Article

Documenting hurricane impacts on coral reefs using two‐dimensional video‐mosaic technology

Marine Ecology (Impact Factor: 1.84). 05/2007; 28(2):254 - 258. DOI: 10.1111/j.1439-0485.2006.00140.x

ABSTRACT Four hurricanes impacted the reefs of Florida in 2005. In this study, we evaluate the combined impacts of hurricanes Dennis, Katrina, Rita, and Wilma on a population of Acropora palmata using a newly developed video-mosaic methodology that provides a high-resolution, spatially accurate landscape view of the reef benthos. Storm damage to A. palmata was surprisingly limited; only 2 out of 19 colonies were removed from the study plot at Molasses Reef. The net tissue losses for those colonies that remained were only 10% and mean diameter of colonies decreased slightly from 88.4 to 79.6 cm. In contrast, the damage to the reef framework was more severe, and a large section (6 m in diameter) was dislodged, overturned, and transported to the bottom of the reef spur. The data presented here show that two-dimensional video-mosaic technology is well-suited to assess the impacts of physical disturbance on coral reefs and can be used to complement existing survey methodologies.

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Available from: R. Pamela Reid, Sep 01, 2015
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    • "In aerial or underwater mapping, when a robot is equipped with a down-looking camera, it is often of interest to obtain a global view of the area in the form of a photo-mosaic. Mosaics can support different science applications such as geological [1] [2] and archaeological surveys [3], ecology studies [4] [5], environmental damage assessment [6] [7] or detection of temporal changes [8]. When the seabed is mapped with a low-cost robot, the underwater medium creates several specific processing difficulties due to the attenuation and scattering of * Corresponding author. "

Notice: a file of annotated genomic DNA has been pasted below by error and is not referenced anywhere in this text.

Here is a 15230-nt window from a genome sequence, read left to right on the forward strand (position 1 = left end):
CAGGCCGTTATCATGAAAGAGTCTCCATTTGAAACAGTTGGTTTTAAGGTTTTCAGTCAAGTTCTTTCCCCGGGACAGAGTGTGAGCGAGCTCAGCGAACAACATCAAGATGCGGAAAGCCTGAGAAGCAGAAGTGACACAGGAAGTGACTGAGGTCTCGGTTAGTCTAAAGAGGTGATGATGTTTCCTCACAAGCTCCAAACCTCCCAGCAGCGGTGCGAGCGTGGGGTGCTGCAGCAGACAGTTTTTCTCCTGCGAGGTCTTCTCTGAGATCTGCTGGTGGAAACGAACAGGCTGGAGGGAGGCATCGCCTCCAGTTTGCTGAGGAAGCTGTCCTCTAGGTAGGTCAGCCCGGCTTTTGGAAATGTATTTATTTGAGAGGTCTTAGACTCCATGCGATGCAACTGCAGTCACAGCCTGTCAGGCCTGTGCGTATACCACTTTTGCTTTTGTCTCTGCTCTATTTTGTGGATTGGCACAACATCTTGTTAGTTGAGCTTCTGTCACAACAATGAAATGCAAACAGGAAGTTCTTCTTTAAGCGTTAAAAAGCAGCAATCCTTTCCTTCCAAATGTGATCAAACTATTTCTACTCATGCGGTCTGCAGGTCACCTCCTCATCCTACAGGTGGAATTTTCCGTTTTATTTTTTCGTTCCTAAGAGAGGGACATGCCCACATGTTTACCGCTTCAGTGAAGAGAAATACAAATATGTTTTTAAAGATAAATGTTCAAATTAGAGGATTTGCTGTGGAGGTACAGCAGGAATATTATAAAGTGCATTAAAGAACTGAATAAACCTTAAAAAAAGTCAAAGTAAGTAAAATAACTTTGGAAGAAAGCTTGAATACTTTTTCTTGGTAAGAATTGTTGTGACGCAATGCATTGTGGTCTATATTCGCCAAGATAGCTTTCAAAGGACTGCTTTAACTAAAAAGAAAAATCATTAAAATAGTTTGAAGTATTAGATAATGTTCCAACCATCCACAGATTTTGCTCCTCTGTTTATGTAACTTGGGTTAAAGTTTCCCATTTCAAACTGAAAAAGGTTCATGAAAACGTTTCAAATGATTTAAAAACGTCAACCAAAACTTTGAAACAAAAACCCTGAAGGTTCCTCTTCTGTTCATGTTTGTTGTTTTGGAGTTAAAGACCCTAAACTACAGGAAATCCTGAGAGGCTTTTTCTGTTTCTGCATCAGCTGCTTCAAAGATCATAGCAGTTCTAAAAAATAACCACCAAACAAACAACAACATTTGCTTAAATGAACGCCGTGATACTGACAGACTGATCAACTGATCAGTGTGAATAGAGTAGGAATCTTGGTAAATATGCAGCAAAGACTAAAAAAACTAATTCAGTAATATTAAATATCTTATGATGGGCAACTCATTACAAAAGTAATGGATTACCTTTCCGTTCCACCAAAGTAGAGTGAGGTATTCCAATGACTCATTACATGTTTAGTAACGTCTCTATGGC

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    ABSTRACT: Over the past decade, several image mosaicing methods have been proposed in robotic mapping and remote sensing applications. Owing to rapid developments in obtaining optical data from areas beyond human reach, there is a high demand from different science fields for creating large-area image mosaics, often using images as the only source of information. One of the most important steps in the mosaicing process is motion estimation between overlapping images to obtain the topology, i.e., the spatial relationships between images.In this paper, we propose a generic framework for feature-based image mosaicing capable of obtaining the topology with a reduced number of matching attempts and of getting the best possible trajectory estimation. Innovative aspects include the use of a fast image similarity criterion combined with a Minimum Spanning Tree (MST) solution, to obtain a tentative topology and information theory principles to decide when to update trajectory estimation. Unlike previous approaches for large-area mosaicing, our framework is able to naturally deal with the cases where time-consecutive images cannot be matched successfully, such as completely unordered sets. This characteristic also makes our approach robust to sensor failure. The performance of the method is illustrated with experimental results obtained from different challenging underwater image sequences.
    Robotics and Autonomous Systems 02/2013; 61(2):125–136. DOI:10.1016/j.robot.2012.10.010 · 1.11 Impact Factor